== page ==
With goals in mind, it’s time to think of a proper system. A good system for time management is the quadrant time-management system. This system divides your tasks into four quadrants based on urgency and importance. Things that are not urgent or important must take the back seat, while other tasks that need your attention first. By creating a system for managing your time, you will have a greater chance of succeeding.

Plan for Interruptions

When planning out your next weeks, days, or months, be sure to set aside time for speed bumps and interruptions. One big mistake many leaders tend to make is not preparing for setbacks, especially when it comes to managing their time. It’s important to not jampack your schedule and leave room for any mishaps along the way. If there happen to be no setbacks of interruptions, then you’re ahead of schedule. 

Delegate Your Attention

As a leader, there are many people and tasks that require your attention. When getting back on track and making an effort to manage your time better, delegate your attention. It’s important to get a sense of things that need your immediate attention and what can wait. If your team in bombarding you with questions and interruptions, make it clear that some of the questions will have to wait until you and the rest of the team are back on track. Know what needs your immediate attention first and what can wait. This will make you a master of time management.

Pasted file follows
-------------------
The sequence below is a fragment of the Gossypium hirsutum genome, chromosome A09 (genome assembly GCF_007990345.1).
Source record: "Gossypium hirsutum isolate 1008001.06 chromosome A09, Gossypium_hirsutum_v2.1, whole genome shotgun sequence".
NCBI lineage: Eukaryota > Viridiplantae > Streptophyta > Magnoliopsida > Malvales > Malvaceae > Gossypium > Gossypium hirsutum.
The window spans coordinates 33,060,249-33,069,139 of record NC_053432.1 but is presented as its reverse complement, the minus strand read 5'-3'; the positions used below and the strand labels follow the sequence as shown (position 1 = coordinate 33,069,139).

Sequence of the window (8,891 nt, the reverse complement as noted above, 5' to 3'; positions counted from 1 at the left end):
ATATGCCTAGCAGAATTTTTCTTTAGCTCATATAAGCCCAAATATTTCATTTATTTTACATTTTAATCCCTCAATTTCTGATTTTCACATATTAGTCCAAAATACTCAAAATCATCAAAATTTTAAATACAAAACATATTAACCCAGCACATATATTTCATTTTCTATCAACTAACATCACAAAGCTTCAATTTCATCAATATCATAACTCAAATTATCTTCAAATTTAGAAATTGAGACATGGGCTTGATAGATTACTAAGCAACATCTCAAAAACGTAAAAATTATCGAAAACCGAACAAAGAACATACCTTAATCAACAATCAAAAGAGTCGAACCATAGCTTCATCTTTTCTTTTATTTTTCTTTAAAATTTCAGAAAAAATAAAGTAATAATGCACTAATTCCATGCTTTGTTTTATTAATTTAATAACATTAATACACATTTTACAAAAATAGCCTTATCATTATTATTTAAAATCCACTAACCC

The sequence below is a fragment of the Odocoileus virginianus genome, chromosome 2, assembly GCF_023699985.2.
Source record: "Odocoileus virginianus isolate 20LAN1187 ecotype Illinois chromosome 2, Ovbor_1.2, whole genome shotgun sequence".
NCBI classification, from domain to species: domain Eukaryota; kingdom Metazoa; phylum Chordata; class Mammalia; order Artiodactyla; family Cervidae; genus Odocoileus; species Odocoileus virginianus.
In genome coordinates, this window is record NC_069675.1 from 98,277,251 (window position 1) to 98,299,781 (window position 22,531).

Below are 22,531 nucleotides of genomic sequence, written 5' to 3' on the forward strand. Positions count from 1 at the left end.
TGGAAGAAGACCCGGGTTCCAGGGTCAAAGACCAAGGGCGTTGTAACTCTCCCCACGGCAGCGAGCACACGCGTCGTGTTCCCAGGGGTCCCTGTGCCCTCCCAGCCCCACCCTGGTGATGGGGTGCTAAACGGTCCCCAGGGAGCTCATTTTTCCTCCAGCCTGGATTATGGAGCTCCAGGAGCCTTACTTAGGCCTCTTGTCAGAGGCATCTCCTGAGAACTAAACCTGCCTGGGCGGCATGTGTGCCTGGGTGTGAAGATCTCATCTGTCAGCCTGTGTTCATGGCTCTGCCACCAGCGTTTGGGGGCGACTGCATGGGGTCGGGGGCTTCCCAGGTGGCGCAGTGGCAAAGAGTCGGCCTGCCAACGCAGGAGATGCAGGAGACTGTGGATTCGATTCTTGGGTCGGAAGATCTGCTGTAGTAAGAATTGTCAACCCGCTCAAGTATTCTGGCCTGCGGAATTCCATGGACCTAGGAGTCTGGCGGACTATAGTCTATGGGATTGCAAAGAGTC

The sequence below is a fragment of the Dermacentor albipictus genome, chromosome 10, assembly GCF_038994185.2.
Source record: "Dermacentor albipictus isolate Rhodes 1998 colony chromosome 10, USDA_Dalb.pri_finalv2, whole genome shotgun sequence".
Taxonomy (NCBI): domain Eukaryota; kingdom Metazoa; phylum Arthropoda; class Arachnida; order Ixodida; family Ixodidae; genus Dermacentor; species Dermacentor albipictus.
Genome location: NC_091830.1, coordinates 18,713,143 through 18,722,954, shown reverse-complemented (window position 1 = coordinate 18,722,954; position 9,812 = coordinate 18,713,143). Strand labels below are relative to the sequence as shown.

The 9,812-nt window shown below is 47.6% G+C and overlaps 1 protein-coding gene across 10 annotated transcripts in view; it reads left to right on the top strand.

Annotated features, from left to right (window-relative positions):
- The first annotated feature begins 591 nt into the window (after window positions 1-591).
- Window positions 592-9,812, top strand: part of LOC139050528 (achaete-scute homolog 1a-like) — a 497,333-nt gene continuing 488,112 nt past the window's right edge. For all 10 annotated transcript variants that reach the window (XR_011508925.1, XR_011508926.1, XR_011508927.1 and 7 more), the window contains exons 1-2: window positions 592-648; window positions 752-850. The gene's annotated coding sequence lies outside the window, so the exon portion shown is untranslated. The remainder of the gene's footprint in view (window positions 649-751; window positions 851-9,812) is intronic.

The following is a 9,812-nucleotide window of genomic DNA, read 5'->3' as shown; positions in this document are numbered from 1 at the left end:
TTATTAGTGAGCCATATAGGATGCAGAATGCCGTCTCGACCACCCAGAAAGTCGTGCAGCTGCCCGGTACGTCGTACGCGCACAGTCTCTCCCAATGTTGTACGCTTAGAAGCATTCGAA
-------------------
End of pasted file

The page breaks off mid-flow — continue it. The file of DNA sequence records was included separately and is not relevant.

Why Leaders Can Feel Overwhelmed

Many people think of leaders as invincible, that they know all of the answers, and never become overwhelmed. But when it comes down to it, leaders can become stressed just like any other team member. From feeling incompetent to not having accountability, there are many reasons why a leader may be feeling stressed. Today we will be looking into why leaders can feel overwhelmed in the workplace.

Leaders can be reluctant to ask for help. 

As a leader, you are usually the go-to person when it comes to answering questions and most of the time you are expected to know the answer. But sometimes leaders have question and feel hesitant about asking for guidance. Many leaders feel that by asking for help, they will seem incompetent in their role. So instead they internalize their stress as they struggle to come up with the right answer.

Leaders feel like they can’t be authentic. 

Many leaders feel like they can’t be themselves while at work. They feel as though they have to “fit a mold” or portray an ideal image. Thinking about your every step and constantly analyzing how you are saying something can be quite draining.

Leaders try to hide their fears. 

Leaders have many fears and anxieties. People on the outside looking in, don’t think of leaders are afraid of anything, but they couldn’t be more far from the truth. Leaders are often afraid of change, failure, and upsetting others.

Leaders can feel defeated by challenging personalities.